"Prolific is a word often given to describe Holland's output of art over the years, but it's horribly understating."
"At first I tried to develop a style. Then I stopped trying. Not trying worked."
Op-Ed at 40: Four Decades of Illustration Video by The New York Times / Interview by Aviva Michaelov, Art Director New York Times Op-ed page
"What interests me is the heart and soul of a culture, what's behind it and the things we all take for granted because often the things we take for granted are unique to our particular period."
"By the seventies, you couldn't walk through Soho without getting run over by a topless cello player or if you stood still, Christo might come along and wrap you up."
The Natural Interview with Brad Holland by Stirling Kelso, Texas Monthly
"One year a tornado carried off my grandmother's house. It looked like Dorothy's house in The Wizard of Oz, except it didn't have a witch sticking out from under it."
"We don't know if the soulfulness in their paintings came from their faith in God, or faith in their own craftsmanship. But either way, it came because they believed in something bigger than themselves...There was a modesty in these paintings that was missing from the modern era."
"Style is the most valuable asset of the modern artist. That's probably why so many styles are reported lost or stolen each year."
Poor Bradford's Almanac by Steven Heller, Imprint: The Online Community for Graphic Designers
"Brad is still extraordinarily active doing his art and now writing about it too. I've always loved his writing; it was sincere yet ironic, smart, and soothing, just like his best talks and lectures."
"Artists who are driven by opposing passions often come to grief. But those who succeed in harnessing them often give off light."
"This predicament is now called Postmodernism, and if you're confused about it, that's probably because you're beginning to understand it."
"I knew I was going to have to start at the bottom, so I wanted to get to the bottom as fast as I could."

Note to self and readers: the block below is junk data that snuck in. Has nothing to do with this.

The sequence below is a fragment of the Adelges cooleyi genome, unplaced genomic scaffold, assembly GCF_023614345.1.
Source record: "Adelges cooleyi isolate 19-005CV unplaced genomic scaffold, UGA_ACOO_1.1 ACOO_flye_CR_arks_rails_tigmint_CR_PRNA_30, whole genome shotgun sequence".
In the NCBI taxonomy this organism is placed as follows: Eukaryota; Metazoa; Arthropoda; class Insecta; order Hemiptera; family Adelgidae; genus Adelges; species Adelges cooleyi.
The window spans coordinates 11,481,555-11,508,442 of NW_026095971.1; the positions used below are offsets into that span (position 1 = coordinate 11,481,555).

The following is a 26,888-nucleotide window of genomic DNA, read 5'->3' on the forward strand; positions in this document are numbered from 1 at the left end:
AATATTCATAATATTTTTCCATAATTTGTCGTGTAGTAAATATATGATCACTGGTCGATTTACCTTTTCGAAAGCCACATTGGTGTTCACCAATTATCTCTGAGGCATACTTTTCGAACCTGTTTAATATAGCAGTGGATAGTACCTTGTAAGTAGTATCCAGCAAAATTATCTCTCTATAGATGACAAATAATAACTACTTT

"I began to feel like I was just one more guy who painted like Brad Holland."
Phantom Pain by Brad Holland, New York Art World
"Lost souls will probe every aspect of modern life for the vulnerability that is the underbelly of complexity."
"Holland had ideas. He saw himself as a conceptualist in the manner of the early 20th Century Expressionists and Surrealists."
Illustration and the Law by Steven Heller, Imprint: The Online Community for Graphic Designers
"I've been practicing art without a license for 40 years; I don't think I'll push my luck by practicing law without one."
First Things About Secondary Rights by Brad Holland, The Columbia Journal of Law and the Arts, Columbia Law School
"With the advent of the digital age, artists' neglected secondary rights have been recognized as a potential stream of income for whichever parties control them."
"The Orphan Works bill affects every artist and photographer in the world."
"Under Orphan Works legislation, nothing you do would be protected unless you registered it with a commercial registry."
"Artists, he said, are like cats. 'You can't herd cats, but you can move their food.'"
"This amendment would orphan millions of valuable copyrights and open the door to cultural theft on an unprecedented scale."
"If you thought you were already confused about how to protect your copyrights, welcome to the Fun House."
"Copy Leftists fail to distinguish between copyrights held by corporations and those held by individuals. Corporations don't create; individuals do."
"But imagine instead if Van Gogh had had to waste endless hours of his short career digitizing every single drawing, painting and sketch, registering his metadata with multiple databases, filing out forms, monitoring the internet for infringements and dragging infringers into US courts to contest the diligence of their searches and proving the value of his work - which in his lifetime was zero. He'd have shot himself years earlier."
Orphan Works: A Hobson's Choice for Artists by Brad Holland, opening statement from the US Small Business Administration Roundtable
"Visual artists oppose the Orphan Works Act because it would impose a radically new business model on the licensing of copyrighted work."
"The proposed changes to copyright law threaten the exclusive rights and copyright protections afforded to visual artists by the 1976 Copyright Act."
"As copyright holders of published illustrations we unite to protect our copyrights, establish transparent accountability of the reprographic royalty streams earned by American illustrators, and promote the proper licensing of our works."